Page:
The report examines:

  • The potential for project finance to greatly accelerate investment in CCS capacity
  • The application of green bonds to CCS projects in hard-to-abate sectors such as cement, fertilisers and chemicals
  • The potential for climate finance to support CCS deployment in developing countries

 

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Disclaimer

The content within the Global CCS Institute Publications, Reports and Research Library is provided for information purposes only. We make every effort and take reasonable care to keep the content of this section up-to-date and error-free. However, we make no claim as to its accuracy, currency or reliability.

Content and material featured within this section of our website includes reports and research published by third parties. The content and material may include opinions and recommendations of third parties that do not reflect those held by the Global CCS Institute.

Surveying the U.S. Federal CCS Policy Landscape in 2021
Surveying the U.S. Federal CCS Policy Landscape in 2021

4th May 2021

Topic(s): ccs, CCS policy, Domestic policy, Law and regulation

2021 is proving to be a busy year for CCS policy in the United States. With the year not yet one third over, Members of the House of Representatives and Senate had already introduced five bipartisan bills that aim to accelerate the deployment of CCS. This brief details the contents of those bills and explains the rationale behind their policy proposals.

More broadly, though, Senior Advocacy & Communications Adviser, Matt Bright, uses this brief to examine the three pillars of CCS policy that undergird the advance of this technology in the U.S. In addition, this brief gives the reader a grand tour of U.S. CCS policy history from its inception to the present day in order to paint a complete picture of how strong policy can accelerate the deployment of CCS. In this way, the U.S. CCS policy landscape can be viewed as a lens to magnify the challenges and opportunities that lie ahead for global CCS deployment in the coming decades.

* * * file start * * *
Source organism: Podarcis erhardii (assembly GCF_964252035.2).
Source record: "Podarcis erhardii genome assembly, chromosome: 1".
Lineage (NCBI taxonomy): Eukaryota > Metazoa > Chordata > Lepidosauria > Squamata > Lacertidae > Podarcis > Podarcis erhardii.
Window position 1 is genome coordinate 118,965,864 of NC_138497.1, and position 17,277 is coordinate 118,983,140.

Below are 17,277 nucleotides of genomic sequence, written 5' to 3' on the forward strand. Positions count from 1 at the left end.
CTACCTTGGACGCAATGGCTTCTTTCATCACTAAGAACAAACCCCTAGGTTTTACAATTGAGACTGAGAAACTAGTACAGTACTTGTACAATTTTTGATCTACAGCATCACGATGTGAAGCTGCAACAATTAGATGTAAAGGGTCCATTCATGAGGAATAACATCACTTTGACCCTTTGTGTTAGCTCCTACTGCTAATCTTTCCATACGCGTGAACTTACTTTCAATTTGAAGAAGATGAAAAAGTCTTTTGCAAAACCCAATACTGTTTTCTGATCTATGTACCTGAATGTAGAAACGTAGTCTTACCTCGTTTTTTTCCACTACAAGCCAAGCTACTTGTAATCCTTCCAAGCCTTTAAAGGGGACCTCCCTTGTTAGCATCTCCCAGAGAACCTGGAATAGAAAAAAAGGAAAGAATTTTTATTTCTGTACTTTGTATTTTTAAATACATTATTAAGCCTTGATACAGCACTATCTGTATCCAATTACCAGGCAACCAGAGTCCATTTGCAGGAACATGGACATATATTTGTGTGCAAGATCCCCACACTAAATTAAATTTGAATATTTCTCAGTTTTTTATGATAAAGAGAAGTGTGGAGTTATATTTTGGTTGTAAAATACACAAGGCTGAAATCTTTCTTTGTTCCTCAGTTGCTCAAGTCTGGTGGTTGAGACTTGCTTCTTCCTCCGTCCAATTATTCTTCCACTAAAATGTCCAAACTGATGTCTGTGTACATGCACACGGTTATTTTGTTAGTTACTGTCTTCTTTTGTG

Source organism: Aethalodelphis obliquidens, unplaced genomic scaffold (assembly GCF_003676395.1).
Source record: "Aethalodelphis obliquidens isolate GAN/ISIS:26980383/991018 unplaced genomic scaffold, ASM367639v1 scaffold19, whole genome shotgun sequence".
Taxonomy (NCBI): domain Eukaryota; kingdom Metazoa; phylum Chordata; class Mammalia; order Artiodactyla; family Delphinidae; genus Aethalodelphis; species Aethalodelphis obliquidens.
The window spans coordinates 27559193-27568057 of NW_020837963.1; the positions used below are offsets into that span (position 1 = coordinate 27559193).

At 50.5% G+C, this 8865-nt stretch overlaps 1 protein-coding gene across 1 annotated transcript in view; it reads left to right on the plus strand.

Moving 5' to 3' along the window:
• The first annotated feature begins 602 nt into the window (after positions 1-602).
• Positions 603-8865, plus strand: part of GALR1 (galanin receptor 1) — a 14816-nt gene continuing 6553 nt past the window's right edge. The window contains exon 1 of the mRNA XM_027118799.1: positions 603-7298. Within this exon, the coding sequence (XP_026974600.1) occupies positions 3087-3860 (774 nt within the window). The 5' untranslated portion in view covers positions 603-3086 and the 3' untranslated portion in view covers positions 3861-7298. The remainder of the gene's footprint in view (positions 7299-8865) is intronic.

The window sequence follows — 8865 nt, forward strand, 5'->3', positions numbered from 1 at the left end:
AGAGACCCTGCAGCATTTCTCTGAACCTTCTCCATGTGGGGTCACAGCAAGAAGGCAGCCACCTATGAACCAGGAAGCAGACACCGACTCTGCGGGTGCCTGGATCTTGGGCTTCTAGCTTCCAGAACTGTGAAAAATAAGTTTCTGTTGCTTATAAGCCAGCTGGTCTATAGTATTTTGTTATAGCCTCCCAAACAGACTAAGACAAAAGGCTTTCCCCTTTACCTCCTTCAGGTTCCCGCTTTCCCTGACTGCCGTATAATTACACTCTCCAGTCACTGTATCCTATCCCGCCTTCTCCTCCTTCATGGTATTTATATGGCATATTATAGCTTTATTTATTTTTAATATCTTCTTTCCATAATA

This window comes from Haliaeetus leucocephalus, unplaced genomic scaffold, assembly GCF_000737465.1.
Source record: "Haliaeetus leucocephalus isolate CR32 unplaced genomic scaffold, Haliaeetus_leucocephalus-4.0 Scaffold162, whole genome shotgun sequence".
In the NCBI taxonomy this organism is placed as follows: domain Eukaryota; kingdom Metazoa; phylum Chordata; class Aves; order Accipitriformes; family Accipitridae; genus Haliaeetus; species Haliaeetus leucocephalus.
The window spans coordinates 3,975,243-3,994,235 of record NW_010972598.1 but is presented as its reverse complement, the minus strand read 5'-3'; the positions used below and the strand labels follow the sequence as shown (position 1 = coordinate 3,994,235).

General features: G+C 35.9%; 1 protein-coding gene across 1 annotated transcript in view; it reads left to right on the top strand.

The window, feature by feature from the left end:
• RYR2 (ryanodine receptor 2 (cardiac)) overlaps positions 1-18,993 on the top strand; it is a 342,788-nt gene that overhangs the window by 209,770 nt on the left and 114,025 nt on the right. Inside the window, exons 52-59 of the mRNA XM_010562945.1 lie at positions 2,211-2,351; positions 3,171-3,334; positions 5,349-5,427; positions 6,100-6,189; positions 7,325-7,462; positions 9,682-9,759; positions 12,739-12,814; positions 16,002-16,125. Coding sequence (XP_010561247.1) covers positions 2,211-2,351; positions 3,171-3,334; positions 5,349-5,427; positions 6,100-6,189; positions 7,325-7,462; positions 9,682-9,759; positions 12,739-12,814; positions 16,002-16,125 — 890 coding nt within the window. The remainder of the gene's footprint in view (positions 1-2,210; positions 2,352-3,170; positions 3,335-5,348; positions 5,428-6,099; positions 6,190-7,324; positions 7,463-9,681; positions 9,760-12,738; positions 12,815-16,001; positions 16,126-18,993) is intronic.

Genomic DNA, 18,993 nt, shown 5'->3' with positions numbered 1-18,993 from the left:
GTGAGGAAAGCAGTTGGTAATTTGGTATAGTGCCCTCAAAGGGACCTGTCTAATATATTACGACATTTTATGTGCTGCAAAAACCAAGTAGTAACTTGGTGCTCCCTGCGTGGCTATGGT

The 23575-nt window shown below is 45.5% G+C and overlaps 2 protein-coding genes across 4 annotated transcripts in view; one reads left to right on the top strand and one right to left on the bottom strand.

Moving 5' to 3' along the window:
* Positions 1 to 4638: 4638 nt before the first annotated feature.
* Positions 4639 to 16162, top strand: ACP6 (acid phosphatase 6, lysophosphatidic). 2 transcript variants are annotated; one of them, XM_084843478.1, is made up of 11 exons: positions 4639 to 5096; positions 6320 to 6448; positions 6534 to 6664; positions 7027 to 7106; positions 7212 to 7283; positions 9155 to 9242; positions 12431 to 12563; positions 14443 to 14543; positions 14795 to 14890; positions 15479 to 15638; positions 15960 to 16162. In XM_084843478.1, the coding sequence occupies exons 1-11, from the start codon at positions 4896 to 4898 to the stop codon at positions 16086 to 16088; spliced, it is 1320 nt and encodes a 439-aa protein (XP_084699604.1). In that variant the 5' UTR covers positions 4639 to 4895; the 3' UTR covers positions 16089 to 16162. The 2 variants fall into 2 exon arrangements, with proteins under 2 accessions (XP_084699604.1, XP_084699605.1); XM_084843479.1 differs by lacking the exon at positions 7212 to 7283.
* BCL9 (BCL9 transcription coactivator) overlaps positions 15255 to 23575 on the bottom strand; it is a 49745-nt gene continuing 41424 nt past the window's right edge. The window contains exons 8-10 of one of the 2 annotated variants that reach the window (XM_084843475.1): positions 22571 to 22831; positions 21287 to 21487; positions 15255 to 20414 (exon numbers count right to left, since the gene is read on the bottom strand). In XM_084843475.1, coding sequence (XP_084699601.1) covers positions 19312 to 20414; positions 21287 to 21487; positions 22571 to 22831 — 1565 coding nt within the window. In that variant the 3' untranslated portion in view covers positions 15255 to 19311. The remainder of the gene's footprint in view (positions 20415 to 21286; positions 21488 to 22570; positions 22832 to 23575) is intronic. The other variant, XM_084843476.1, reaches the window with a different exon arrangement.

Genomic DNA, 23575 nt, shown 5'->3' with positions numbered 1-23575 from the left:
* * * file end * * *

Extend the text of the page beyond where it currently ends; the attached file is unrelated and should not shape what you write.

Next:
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Disclaimer

The content within the Global CCS Institute Publications, Reports and Research Library is provided for information purposes only. We make every effort and take reasonable care to keep the content of this section up-to-date and error-free. However, we make no claim as to its accuracy, currency or reliability.

Content and material featured within this section of our website includes reports and research published by third parties. The content and material may include opinions and recommendations of third parties that do not reflect those held by the Global CCS Institute.

Carbon Removal with CCS Technologies
Carbon Removal with CCS Technologies

26th January 2021

Topic(s): Carbon removal, ccs, CCS policy, Negative Emissions Technologies, Policy